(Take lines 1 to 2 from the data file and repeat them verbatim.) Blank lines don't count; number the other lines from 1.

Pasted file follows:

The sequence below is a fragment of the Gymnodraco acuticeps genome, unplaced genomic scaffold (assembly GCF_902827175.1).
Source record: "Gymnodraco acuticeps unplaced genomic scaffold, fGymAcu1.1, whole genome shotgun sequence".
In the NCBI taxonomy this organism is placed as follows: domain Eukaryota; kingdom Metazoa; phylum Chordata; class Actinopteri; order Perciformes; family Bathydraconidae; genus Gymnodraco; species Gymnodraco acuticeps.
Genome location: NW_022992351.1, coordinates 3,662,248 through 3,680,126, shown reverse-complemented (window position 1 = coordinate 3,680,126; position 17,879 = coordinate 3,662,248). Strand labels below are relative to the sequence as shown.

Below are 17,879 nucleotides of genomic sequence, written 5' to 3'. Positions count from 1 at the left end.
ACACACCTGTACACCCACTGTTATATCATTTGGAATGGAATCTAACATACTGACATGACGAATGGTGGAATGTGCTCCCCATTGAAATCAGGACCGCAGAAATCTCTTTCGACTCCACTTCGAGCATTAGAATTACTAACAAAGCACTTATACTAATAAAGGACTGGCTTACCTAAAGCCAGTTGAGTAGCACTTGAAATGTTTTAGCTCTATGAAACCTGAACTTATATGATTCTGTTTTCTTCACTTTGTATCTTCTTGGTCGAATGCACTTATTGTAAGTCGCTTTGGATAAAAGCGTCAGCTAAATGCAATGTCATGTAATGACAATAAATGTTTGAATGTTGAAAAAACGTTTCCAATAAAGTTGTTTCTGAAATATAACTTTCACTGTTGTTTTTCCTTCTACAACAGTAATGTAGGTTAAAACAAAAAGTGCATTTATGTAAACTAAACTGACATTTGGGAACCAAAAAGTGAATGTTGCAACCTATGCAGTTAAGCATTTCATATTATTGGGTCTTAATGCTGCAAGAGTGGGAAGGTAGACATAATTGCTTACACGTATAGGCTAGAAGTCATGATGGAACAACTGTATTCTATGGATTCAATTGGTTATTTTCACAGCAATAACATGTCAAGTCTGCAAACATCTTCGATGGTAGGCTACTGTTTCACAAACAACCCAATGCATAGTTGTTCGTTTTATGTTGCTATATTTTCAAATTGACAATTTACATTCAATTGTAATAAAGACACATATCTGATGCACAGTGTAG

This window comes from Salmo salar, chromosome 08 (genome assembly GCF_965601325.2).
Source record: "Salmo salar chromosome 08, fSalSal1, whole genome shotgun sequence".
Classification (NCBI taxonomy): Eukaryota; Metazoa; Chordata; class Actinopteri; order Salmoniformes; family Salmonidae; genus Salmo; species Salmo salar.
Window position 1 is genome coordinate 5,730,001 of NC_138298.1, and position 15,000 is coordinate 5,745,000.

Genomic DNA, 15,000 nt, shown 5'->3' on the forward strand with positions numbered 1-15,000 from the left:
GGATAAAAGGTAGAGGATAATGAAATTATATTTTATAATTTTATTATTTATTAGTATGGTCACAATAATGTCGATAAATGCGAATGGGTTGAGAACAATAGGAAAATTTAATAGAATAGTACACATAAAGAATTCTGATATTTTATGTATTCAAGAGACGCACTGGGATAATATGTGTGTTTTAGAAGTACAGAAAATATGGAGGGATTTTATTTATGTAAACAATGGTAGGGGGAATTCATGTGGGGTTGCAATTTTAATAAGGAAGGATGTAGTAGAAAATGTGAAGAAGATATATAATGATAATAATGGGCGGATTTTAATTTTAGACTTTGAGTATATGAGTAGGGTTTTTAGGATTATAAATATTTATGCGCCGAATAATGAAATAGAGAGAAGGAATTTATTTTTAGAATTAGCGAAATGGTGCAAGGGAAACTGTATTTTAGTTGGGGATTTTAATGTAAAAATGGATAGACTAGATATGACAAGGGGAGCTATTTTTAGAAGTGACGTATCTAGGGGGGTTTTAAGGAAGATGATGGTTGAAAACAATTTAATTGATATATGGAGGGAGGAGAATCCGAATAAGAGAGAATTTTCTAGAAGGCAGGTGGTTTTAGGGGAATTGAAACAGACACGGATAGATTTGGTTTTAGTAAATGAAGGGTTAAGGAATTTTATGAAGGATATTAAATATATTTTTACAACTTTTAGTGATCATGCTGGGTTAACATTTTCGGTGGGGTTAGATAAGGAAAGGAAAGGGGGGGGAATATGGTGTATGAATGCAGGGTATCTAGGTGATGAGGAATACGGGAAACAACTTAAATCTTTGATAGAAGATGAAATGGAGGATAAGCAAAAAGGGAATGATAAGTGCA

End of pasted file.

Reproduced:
The sequence below is a fragment of the Gymnodraco acuticeps genome, unplaced genomic scaffold (assembly GCF_902827175.1).
Source record: "Gymnodraco acuticeps unplaced genomic scaffold, fGymAcu1.1, whole genome shotgun sequence".